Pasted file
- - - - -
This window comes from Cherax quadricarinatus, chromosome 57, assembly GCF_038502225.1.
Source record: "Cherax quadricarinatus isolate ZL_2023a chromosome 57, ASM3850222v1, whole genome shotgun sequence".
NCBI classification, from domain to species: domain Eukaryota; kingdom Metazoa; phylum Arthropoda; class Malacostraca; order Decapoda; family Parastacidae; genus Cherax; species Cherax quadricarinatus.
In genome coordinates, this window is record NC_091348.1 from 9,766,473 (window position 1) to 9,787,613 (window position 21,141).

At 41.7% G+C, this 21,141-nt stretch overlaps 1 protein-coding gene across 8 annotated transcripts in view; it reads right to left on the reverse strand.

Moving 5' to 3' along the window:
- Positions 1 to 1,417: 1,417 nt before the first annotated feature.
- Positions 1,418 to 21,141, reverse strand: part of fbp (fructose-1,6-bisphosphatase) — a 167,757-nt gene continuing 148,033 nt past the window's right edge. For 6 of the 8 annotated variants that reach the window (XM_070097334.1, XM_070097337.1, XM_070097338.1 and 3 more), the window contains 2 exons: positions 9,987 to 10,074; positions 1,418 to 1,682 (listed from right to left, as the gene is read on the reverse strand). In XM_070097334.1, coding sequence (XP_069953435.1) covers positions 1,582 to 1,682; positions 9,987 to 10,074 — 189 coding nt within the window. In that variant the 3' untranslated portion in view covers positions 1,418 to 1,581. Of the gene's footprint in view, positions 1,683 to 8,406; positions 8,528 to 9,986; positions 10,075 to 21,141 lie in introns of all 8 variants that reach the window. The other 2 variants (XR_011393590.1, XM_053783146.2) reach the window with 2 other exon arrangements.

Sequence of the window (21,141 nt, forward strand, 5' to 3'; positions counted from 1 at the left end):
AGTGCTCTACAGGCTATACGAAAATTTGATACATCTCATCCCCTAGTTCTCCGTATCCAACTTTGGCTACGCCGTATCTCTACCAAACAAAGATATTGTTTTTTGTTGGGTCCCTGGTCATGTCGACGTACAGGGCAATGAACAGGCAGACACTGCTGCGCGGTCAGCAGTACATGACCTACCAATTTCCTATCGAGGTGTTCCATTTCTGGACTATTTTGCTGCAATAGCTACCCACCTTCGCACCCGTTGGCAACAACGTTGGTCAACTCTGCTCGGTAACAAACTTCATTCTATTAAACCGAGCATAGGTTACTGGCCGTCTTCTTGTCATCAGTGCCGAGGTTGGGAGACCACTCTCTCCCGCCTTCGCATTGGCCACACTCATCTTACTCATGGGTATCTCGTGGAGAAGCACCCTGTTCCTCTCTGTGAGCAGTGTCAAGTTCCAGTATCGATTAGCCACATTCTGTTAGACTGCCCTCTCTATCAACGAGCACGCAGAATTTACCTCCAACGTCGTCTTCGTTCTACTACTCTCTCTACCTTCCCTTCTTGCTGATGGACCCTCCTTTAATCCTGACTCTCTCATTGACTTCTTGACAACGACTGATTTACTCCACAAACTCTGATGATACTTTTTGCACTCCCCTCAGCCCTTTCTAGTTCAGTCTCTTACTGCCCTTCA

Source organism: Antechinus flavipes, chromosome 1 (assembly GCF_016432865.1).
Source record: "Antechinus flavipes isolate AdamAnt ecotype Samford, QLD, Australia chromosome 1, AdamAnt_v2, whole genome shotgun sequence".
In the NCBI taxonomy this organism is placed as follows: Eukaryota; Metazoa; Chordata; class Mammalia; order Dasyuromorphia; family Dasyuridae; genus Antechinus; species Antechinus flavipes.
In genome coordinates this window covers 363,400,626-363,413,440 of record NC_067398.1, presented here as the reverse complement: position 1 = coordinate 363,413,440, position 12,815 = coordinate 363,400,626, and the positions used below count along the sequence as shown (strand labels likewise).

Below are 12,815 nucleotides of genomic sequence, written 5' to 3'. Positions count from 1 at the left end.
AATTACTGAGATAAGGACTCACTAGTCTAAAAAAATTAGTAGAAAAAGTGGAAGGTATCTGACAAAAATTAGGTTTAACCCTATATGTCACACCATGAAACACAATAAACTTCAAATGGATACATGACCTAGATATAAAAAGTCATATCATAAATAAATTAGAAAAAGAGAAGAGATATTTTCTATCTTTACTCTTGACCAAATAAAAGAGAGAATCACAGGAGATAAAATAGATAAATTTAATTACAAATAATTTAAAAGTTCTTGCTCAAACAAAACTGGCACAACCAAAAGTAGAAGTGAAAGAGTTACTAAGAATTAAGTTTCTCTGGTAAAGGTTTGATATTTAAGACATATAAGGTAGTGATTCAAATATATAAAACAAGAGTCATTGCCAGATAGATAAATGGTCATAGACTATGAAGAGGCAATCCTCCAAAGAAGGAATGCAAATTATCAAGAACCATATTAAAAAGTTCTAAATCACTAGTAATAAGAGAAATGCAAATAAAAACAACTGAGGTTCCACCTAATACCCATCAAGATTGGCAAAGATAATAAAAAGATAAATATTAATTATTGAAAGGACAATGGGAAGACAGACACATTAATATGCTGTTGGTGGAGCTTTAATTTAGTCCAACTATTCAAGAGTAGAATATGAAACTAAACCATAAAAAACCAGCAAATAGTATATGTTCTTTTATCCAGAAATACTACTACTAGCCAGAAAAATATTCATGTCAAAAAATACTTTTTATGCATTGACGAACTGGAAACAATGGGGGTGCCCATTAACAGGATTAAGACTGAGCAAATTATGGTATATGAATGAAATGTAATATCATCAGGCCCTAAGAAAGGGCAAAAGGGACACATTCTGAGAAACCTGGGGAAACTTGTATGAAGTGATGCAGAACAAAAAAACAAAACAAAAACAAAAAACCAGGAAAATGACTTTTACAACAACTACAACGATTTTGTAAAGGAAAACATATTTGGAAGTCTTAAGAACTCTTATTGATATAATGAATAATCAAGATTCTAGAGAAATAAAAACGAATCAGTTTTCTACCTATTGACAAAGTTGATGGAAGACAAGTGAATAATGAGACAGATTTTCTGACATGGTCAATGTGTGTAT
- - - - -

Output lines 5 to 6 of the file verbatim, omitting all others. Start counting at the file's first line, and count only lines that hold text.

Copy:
At 41.7% G+C, this 21,141-nt stretch overlaps 1 protein-coding gene across 8 annotated transcripts in view; it reads right to left on the reverse strand.

Moving 5' to 3' along the window: